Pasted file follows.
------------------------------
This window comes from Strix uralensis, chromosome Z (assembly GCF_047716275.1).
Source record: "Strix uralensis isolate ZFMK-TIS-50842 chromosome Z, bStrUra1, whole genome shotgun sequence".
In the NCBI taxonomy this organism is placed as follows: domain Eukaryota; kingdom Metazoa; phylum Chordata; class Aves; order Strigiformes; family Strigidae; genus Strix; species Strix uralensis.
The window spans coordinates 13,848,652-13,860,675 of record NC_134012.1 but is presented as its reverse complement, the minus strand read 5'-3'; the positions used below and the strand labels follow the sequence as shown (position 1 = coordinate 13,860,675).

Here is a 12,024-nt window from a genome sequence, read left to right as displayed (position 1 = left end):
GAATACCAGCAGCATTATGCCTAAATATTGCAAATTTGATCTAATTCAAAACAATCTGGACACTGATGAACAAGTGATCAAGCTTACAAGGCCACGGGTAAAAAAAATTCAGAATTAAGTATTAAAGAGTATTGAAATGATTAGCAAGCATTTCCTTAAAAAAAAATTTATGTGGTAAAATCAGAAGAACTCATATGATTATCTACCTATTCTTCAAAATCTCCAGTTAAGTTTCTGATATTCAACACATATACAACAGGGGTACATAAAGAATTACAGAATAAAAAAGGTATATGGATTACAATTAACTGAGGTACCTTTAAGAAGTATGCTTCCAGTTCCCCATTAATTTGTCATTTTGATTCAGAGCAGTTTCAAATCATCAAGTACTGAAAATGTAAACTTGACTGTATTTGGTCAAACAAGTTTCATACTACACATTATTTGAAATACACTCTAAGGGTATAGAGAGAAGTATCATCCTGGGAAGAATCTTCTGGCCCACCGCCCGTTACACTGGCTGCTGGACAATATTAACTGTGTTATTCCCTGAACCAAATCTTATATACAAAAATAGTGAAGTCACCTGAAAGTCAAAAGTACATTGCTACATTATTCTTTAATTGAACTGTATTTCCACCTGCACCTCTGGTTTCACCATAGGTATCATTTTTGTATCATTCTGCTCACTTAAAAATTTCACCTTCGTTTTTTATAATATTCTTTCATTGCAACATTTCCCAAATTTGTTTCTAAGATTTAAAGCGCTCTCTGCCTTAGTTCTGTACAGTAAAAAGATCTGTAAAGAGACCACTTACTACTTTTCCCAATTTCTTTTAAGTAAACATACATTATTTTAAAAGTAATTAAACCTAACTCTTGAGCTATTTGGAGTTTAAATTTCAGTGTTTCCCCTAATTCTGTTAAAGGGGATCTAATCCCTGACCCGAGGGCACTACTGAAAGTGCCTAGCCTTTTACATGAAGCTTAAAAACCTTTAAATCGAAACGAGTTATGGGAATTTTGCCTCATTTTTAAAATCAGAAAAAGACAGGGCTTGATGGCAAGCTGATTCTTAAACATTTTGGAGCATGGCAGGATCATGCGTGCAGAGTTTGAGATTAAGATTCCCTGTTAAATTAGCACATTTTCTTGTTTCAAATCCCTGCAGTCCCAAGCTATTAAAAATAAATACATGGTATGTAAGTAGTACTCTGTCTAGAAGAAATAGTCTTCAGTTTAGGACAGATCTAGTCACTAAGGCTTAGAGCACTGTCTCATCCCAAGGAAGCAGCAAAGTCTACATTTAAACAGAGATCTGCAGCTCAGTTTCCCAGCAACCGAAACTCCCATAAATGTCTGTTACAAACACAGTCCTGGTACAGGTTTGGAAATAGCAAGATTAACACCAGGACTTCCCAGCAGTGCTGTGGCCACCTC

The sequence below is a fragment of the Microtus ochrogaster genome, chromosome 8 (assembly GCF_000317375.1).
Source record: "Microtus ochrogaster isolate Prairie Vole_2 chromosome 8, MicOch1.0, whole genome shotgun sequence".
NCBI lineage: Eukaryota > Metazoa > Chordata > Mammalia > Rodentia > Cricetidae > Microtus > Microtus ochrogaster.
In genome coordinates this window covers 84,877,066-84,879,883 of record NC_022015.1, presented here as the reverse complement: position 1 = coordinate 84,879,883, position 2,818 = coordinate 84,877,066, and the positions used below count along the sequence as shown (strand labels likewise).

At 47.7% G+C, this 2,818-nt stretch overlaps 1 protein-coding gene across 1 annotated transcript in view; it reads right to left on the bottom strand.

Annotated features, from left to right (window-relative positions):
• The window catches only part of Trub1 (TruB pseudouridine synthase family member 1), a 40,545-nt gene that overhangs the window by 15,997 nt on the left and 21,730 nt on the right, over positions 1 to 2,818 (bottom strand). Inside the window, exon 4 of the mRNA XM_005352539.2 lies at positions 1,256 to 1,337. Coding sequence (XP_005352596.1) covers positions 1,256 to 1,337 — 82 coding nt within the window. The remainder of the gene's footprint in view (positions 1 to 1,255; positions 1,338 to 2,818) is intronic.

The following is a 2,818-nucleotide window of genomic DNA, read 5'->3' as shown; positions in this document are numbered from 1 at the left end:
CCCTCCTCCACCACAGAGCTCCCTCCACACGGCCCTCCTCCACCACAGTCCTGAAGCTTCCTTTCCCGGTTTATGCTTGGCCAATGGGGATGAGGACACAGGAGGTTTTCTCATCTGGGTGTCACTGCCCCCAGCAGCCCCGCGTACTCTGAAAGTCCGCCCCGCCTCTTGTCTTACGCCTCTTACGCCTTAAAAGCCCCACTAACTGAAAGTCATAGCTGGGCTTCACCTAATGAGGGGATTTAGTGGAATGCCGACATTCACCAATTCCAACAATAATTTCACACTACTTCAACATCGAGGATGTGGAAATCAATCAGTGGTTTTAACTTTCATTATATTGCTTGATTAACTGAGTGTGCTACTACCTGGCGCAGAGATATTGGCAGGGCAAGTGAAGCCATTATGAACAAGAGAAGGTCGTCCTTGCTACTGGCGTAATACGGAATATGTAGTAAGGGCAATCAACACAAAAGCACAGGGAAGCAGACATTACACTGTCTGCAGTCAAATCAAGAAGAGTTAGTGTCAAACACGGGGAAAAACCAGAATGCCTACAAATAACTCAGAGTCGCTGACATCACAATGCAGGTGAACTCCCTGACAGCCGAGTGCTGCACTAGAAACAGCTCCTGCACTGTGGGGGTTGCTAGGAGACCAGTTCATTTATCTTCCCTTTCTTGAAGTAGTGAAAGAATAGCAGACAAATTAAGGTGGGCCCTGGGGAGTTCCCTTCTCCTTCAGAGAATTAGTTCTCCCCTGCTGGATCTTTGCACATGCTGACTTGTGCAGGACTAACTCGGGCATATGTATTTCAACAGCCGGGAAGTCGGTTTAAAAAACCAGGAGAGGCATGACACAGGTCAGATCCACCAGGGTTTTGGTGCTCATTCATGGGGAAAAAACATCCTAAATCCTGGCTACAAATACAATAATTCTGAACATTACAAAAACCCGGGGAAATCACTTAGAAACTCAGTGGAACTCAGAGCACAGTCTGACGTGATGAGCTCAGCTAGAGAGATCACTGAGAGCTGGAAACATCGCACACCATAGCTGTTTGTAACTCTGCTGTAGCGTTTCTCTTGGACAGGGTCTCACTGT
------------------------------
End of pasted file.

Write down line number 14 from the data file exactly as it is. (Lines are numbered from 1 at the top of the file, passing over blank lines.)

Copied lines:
The following is a 2,818-nucleotide window of genomic DNA, read 5'->3' as shown; positions in this document are numbered from 1 at the left end: